Vanderheiden and Sisson (2010) contend that the idea of ecotourism being environmentally sustainable, especially when considering the carbon footprint of air travel to ecotourist destinations, is impractical. They argue this form of tourism is incompatible with strong notions of environmental sustainability due to the sheer impact that long-distance travel contributes to global warming (Vanderheiden & Sisson, 2010). It is mentioned the local benefits must be considered against the global harm associated with exacerbated climate change when ecotourists travel great distances to engage in their otherwise low-impact travel (Vanderheiden & Sisson, 2010). Ecotourism might bring jobs but undermines autonomy, replicating colonial power relationships between ecotourists and those working in the ecotourism industry set up to serve them (Vanderheiden & Sisson, 2010). Vanderheiden and Sisson (2010) also mention ecotourism can objectify, demean, and violate the privacy of local indigenous peoples by featuring them as subjects of interest and that care must be taken in determining how local peoples are to be included within ecotourism products and services. However, like Tseng et al. (2019) mention, community participation is essential to achieving successful ecotourism because communities must take action to lead environmental management and natural resource management. The involvement of communities in the establishment and management of ecotourism encourages long-term natural resource sustainability and minimizes negative impacts on the environment due to human practices (Tseng et al., 2019). This involvement leads to increased interest in maintaining a sustainable environment for future generations.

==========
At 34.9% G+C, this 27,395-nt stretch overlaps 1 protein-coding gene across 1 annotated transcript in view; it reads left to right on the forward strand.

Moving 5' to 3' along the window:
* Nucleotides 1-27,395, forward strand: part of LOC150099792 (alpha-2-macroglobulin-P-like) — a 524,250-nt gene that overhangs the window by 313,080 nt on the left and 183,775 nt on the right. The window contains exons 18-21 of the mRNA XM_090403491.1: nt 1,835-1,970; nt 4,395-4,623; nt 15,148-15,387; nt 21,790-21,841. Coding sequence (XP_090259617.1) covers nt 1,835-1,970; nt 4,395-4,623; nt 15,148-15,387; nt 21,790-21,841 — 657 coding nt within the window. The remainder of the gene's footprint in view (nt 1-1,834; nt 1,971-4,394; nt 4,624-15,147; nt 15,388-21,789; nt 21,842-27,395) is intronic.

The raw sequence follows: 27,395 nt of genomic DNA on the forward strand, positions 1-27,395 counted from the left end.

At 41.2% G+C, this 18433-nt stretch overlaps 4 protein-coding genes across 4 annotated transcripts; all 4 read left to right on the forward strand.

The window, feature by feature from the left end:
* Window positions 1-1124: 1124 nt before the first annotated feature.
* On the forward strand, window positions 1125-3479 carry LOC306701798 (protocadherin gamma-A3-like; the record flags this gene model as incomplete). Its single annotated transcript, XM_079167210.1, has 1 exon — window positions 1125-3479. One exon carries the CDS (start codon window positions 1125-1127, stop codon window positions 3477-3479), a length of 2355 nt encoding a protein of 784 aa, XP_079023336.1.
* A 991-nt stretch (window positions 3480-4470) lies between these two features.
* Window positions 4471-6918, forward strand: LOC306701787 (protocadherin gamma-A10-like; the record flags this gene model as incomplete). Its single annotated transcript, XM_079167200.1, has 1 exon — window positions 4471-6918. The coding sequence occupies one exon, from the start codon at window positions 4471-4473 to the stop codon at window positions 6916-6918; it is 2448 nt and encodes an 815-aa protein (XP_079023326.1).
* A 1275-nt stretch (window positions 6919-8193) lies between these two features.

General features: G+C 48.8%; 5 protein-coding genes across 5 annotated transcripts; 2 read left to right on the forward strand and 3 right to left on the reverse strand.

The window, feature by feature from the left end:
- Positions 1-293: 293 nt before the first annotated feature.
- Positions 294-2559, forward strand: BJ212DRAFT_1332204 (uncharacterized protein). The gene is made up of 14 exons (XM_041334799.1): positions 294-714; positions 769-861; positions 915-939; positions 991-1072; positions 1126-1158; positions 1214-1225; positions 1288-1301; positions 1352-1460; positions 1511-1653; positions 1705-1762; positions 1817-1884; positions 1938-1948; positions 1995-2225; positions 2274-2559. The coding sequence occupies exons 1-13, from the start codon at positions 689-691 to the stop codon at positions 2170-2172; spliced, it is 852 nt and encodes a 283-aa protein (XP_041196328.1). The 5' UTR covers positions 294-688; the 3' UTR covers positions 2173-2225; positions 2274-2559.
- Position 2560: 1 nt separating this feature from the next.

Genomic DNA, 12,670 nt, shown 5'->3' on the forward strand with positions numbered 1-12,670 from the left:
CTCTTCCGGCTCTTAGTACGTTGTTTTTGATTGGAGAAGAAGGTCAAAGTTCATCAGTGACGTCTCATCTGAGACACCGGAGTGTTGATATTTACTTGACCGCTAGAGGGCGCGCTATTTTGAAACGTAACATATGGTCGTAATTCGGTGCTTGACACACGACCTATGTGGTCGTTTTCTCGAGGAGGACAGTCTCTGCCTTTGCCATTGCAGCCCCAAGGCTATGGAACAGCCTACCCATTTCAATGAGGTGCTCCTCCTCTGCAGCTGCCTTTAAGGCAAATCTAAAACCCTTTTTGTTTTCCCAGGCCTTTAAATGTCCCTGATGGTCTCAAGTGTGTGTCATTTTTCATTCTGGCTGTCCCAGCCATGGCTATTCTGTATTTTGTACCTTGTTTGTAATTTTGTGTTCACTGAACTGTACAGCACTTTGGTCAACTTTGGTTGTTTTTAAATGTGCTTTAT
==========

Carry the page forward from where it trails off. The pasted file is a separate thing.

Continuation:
Neo-liberalism and Ecotourism
Duffy (2015) states that tourism has recently been identified as a core component of the green economy, which refers to a shift to economic activities that are also ecologically beneficial. It is argued that the green economy has the potential to promote tourism further and thereby intensify neo-liberalism as well as producing sustainability, economic growth, and poverty reduction (Duffy, 2015). Tourism has been identified and promoted as a means of achieving economic growth that is environmentally sustainable or even environmentally beneficial (Duffy, 2015). However, focusing on individual initiatives such as ecolodges or nature-based experiences renders invisible the wider environmental effects of tourism (Duffy, 2015). Duffy (2015) argues ecotourism is a western construct deeply implicated in the expansion of global capitalism, including neo-liberalism.
One of the main processes through which nature can be reconfigured through tourism is via commodification. One of the core justifications for nature-based tourism is that nature can be conserved or saved because of its ‘market value’ (Duffy, 2015). Ecotourism intersects with ideas of ‘last chance to see’ tourism that captures and defines certain aspects of nature as deeply threatened and mobilizes arguments about scarcity (Duffy, 2015). It is promoted as an opportunity to witness (and consume) the demise of ecosystems, the extinction of species or even ecocide firsthand (Duffy, 2015). It is then sold as a new commodity; the experience that also intensifies, deepens, and extends neo-liberalism. These new sensory experiences can be sold repeatedly (Duffy, 2015).